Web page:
ITM catches up exclusively with Dr Juanita Maree, CEO of the South African Association of Freight Forwarders (SAAFF)
What is The South African Association of Freight Forwarders (SAAFF) ‘s vision?
Our vision is to be the APEX body for logistics, freight forwarding and Supply Chain management, not just in South Africa but in Sub-Saharan Africa as well. We aim to bring exceptional value to our members and the industry, by actively engaging in research and development initiatives, fulfilling a significant advocacy role and providing capacity-building opportunities.
How has the Coronavirus pandemic impacted freight forwarding in South Africa?
The COVID-19 pandemic has undoubtedly tested the resilience and adaptability of every player in the supply chain. The freight forwarding and logistics industry felt the effects of various misalignments between the commercial realities of moving essential goods and the ever-changing instated health protocols at different stages in the supply chain. Indeed, this was not just a South African phenomenon but a global one. Many freight forwarders globally have had to come to terms with a vastly different operating landscape typified by congestion, limited staffing and equipment availability, and stratospheric freight rates, which were unprecedented.
In South Africa, specifically, limited human resources and varying health protocols at ports of entry/exit and land border posts caused massive delays and consequent indirect costs to the cargo owner. The challenge for freight forwarders was communicating the issues at hand and finding scalable customer solutions, with limited resources and information. Global supply chain visibility and schedule reliability dropped to an all-time low, drastically changing consumer behaviour towards direct capacity options, wherever it was possible. A lack of container resources and skyrocketing container freight rates put various shippers, together with freight forwarders, at a crushing disadvantage. Not to mention the effects of the local challenges South Africa had to bear, including the July unrest, as well as the hacking of Transnet’s operating systems in 2021. As a result, many contractual obligations were not met. Customers, together with freight forwarders, were left with very few options in mitigating risks and consequential losses.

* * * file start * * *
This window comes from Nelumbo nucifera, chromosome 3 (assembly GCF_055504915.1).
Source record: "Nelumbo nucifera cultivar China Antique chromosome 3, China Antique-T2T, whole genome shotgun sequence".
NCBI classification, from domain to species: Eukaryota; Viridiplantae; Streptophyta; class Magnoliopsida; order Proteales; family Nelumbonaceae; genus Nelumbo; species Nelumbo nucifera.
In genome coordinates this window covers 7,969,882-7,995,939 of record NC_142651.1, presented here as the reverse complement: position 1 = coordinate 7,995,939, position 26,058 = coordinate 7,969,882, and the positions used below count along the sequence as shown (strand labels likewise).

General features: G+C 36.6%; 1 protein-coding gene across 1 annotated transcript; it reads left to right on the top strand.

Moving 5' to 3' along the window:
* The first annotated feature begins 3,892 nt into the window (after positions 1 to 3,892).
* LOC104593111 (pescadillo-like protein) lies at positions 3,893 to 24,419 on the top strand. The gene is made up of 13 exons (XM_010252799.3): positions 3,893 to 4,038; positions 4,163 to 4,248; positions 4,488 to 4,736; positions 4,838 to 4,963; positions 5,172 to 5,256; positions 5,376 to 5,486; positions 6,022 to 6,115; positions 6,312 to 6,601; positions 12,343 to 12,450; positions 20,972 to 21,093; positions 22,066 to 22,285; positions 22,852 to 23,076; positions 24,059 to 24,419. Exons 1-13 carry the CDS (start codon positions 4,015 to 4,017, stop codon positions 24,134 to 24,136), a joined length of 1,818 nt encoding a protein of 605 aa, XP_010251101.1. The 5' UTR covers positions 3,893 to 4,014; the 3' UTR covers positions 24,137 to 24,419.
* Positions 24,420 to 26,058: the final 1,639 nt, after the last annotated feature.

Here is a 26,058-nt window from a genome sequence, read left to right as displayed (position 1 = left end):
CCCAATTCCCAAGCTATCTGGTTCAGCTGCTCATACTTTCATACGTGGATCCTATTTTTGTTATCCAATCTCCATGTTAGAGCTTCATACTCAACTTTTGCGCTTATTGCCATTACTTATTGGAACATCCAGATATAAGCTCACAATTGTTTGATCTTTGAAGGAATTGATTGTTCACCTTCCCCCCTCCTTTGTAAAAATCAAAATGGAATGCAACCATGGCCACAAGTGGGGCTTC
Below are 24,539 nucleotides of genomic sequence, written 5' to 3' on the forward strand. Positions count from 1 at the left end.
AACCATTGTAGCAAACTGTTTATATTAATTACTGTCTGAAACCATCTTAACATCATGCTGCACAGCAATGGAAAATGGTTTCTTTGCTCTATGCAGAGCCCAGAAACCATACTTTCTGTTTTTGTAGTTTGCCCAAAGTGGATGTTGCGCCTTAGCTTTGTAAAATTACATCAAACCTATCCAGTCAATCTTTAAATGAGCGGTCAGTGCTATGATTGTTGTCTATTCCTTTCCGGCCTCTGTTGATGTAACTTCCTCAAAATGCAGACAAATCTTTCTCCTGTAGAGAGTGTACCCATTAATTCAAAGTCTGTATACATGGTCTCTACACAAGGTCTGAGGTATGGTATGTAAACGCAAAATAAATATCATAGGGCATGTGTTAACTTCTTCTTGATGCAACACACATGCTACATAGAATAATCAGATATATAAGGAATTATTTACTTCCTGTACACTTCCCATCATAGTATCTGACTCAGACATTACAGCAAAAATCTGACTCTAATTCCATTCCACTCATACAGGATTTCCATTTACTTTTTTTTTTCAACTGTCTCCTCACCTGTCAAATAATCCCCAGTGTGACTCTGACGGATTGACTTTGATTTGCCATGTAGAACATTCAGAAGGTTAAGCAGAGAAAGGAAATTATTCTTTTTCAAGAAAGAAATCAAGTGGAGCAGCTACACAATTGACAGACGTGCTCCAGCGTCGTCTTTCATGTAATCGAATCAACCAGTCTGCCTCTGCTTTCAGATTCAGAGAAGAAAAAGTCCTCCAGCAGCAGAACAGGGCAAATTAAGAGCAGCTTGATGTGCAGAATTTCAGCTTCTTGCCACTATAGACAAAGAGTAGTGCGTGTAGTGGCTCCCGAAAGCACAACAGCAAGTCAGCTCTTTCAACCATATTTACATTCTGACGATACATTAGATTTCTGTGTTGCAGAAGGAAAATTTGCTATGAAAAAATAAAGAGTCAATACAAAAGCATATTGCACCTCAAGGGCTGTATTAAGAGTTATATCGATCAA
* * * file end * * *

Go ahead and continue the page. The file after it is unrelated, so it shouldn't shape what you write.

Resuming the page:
On the other hand, movement and contact restrictions, as well as emerging technology, motivated many supply chain operators to find new ways to work, communicate, and develop. In addition, a powerful notion of cooperation and collaboration was formed, not only between various industry bodies, but also between private and public sector stakeholders. An uptake in stakeholder engagements, many of which are ongoing, has brought about several new and exciting possibilities!
What are the biggest challenges facing the industry, and what has SAAFF done to address these?
The need for capacity building among the Public and Private sector representatives:
At SAAFF, we have noticed an incredible need for capacity building throughout our journey, engaging with our members and public sector representatives. Many of the issues that industry stakeholders face, are due to a lack of knowledge on various topics, including best practice, policy coherence, international and local standards, and customs procedures. As a result, SAAFF has taken the initiative to launch its first-ever training academy (SAAFFTA) in 2021, which offers targeted training solutions and capacity interventions for professionals and businesses in freight forwarding, logistics, customs, and extended supply chain industry. In addition, SAAFF has long been the sole custodian of the FIATA (Federation of International Associations of Freight Forwarders) Diploma in South Africa, collaborating with approved training providers…
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